Here we analyzed the relation between recruitment dynamic (recruitment or recruitment success) and temperature of 57 commercial fish stocks of the North Atlantic. We showed that, although the effect of temperature was generally significant, spawning biomass is the main factor governing recruitment dynamic. A significant effect of spawning biomass was evident for 67% of all stocks analyzed in this study. For gadoids, the effect of spawning biomass was larger than the effect of temperature (both in terms of number of stocks and proportion of variance explained). For clupeids, spawning biomass was more important than temperature for a higher number of stocks, but the strength of the two effects, when present, was similar. Also, stocks living in colder and warmer areas showed, respectively, a positive and negative response to temperature for both families. Our results highlight that failing to account for spawning biomass effect in climate-recruitment studies could mask the influence of climate variability on recruitment dynamic. In this context, although management of several exploited fish populations cannot be entirely decoupled from the effect of climate on stock reproductive success, it is likely that the observed changes in exploited fish population dynamics are mainly the consequences of an unsustainable human impact and not climate changes.

Disentangling the effect of adult biomass and temperature on the recruitment dynamics of fishes

Casini M
2008

Abstract

Here we analyzed the relation between recruitment dynamic (recruitment or recruitment success) and temperature of 57 commercial fish stocks of the North Atlantic. We showed that, although the effect of temperature was generally significant, spawning biomass is the main factor governing recruitment dynamic. A significant effect of spawning biomass was evident for 67% of all stocks analyzed in this study. For gadoids, the effect of spawning biomass was larger than the effect of temperature (both in terms of number of stocks and proportion of variance explained). For clupeids, spawning biomass was more important than temperature for a higher number of stocks, but the strength of the two effects, when present, was similar. Also, stocks living in colder and warmer areas showed, respectively, a positive and negative response to temperature for both families. Our results highlight that failing to account for spawning biomass effect in climate-recruitment studies could mask the influence of climate variability on recruitment dynamic. In this context, although management of several exploited fish populations cannot be entirely decoupled from the effect of climate on stock reproductive success, it is likely that the observed changes in exploited fish population dynamics are mainly the consequences of an unsustainable human impact and not climate changes.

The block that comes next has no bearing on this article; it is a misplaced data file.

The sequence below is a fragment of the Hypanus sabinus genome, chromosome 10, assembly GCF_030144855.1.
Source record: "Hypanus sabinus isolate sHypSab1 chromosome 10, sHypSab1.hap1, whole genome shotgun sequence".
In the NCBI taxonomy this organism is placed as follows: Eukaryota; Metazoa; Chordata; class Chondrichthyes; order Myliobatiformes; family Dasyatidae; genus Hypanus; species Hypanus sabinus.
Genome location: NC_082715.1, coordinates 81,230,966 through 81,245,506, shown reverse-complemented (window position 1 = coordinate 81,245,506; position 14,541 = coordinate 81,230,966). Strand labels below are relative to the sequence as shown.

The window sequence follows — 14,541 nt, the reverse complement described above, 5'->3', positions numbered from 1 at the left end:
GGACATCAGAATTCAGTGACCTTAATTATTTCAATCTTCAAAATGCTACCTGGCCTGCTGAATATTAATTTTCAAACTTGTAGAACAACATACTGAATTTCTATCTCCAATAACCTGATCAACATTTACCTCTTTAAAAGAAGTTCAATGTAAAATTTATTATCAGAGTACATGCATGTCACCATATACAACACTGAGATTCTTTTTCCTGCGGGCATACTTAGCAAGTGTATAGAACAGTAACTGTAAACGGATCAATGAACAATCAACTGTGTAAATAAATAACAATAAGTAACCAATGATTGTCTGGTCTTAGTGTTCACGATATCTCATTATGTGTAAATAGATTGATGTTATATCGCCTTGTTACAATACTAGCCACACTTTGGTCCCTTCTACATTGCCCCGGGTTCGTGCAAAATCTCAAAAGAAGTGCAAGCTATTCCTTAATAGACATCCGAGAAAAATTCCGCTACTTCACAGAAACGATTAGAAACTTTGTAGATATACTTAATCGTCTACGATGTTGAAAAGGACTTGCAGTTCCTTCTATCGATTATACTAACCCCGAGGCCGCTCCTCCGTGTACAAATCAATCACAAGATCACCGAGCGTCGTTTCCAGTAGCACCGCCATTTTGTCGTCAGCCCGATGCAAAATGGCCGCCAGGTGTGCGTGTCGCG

2008
Resiliency of gadid stocks to fishing and climate change
221
237
Cardinale M; Hjelm J; Casini M
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Utilizza questo identificativo per citare o creare un link a questo documento: https://hdl.handle.net/11585/721711
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